17. ^ The Seattle Republican. "Afro-American Observations." The Seattle Republican 29 May 1903: 7. Print.
  18. ^ Consumer Price Index (estimate) 1800–2014. Federal Reserve Bank of Minneapolis. Retrieved February 27, 2014.
  19. ^ Wray, Matt, and Annalee Newitz. White Trash: Race and Class in America. New York: Routledge, 1997. Print.
  20. ^ 22 Nov 2004. Web. 21 Oct. 2012."University of North Carolina at Asheville."Whisnant, Heather. "Poor White Trash: The Legacy of Carrie Buck and Eugenical Sterilization in the United States." (PDF). Retrieved 2013-01-06. 
  21. ^ University of Georgia, 06 Feb. 2004. Web. 13 May 2014.New Georgia Encyclopedia.Boney, F. N. "Poor Whites."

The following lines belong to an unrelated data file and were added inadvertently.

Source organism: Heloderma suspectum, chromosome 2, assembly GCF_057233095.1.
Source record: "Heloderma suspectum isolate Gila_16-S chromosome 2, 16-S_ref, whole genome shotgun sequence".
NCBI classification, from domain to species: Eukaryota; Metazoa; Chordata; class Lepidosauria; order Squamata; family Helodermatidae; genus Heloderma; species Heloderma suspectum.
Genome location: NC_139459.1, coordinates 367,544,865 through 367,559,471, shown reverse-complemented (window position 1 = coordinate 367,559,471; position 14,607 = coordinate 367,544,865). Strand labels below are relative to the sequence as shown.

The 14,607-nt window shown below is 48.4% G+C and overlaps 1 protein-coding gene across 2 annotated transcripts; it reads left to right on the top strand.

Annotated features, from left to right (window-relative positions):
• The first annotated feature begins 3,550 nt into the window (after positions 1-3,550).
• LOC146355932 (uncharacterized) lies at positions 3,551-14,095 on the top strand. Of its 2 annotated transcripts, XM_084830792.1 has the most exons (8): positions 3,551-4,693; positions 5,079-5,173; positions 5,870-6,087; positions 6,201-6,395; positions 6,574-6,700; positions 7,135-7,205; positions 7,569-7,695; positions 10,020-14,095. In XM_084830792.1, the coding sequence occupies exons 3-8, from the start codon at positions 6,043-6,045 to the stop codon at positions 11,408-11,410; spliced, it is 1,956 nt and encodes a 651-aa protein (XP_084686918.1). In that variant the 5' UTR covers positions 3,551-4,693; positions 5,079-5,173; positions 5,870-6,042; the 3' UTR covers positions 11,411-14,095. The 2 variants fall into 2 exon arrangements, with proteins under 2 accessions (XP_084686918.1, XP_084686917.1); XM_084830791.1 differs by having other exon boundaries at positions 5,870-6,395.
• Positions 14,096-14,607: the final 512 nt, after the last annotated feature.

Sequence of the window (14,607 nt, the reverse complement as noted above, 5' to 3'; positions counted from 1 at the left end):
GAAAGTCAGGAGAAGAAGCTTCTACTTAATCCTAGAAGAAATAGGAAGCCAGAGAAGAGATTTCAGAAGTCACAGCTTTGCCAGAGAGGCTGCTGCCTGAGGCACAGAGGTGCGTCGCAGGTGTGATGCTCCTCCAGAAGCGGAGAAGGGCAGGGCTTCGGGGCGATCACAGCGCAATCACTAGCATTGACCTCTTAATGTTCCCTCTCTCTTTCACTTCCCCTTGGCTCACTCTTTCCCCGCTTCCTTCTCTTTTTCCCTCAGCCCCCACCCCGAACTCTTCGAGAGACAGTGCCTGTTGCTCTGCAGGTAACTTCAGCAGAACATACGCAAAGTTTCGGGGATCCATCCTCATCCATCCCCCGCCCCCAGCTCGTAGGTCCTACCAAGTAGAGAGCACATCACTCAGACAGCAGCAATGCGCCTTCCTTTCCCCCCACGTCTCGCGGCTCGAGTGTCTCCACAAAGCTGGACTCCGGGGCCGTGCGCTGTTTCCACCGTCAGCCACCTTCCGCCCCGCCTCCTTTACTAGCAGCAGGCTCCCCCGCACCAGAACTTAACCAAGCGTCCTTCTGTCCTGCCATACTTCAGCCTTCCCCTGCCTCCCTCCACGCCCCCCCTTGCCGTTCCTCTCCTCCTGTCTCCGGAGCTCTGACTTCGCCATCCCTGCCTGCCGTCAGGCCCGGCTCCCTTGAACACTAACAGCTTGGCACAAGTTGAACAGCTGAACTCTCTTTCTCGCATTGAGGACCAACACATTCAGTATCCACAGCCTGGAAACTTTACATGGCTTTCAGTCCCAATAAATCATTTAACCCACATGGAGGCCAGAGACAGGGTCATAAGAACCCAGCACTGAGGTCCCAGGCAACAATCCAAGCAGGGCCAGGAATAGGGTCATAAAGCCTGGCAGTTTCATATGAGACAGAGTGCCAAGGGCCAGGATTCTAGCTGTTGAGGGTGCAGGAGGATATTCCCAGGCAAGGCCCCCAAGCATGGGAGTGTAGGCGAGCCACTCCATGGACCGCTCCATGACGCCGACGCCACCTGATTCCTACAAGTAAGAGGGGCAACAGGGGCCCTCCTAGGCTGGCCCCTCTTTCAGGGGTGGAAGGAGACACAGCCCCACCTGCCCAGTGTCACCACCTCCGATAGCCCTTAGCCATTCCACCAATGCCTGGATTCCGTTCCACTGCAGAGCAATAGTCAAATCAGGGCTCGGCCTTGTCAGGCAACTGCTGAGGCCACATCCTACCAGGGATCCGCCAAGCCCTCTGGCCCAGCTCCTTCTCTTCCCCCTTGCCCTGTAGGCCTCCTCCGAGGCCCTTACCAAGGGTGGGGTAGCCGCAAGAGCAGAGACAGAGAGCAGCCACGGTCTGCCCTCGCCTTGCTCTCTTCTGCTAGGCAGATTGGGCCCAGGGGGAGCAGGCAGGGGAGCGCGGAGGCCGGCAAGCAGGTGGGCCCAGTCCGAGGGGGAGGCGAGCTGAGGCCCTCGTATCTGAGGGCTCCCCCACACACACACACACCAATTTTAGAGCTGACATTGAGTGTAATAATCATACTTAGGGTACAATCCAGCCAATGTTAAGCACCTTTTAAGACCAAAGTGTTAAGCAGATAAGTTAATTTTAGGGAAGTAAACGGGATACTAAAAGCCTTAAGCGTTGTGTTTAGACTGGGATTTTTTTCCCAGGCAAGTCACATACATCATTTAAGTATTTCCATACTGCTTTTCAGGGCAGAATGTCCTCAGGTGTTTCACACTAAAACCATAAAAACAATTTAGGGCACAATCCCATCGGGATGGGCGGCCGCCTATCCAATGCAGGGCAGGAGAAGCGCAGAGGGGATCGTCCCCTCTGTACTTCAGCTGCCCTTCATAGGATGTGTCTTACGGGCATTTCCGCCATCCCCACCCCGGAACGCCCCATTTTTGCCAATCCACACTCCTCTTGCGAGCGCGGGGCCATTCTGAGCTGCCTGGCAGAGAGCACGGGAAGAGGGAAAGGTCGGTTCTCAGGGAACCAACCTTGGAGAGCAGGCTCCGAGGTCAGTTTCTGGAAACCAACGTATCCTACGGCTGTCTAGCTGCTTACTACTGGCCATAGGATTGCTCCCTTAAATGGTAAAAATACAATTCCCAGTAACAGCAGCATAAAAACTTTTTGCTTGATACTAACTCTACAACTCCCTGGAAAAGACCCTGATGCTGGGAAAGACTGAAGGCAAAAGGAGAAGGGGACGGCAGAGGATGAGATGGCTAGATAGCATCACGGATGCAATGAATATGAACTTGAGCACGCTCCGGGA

22. ^ (New York) 28 May 1904: 225-230. Print"The Outlook"Ernest, Abbott H. "The South and the Negro: II. The Confusion of Tongues." . 1904-05-28. Retrieved 2013-01-06. 
  23. ^ Lockley, Tim. "Survival Strategies of Poor White Women in Savannah, 1800-1860." Journal of the Early Republic 32.3 (2001): 415-35. Academic Search Complete. Web. 29 Sept. 2012.
  24. ^ Forrett, Jeff. "Slaves, Poor Whites, and the Underground Economy of the Rural Carolinas." Journal of Southern History 70.4 (2004): 783-824. Academic Search Complete. Web. 10 July 2012.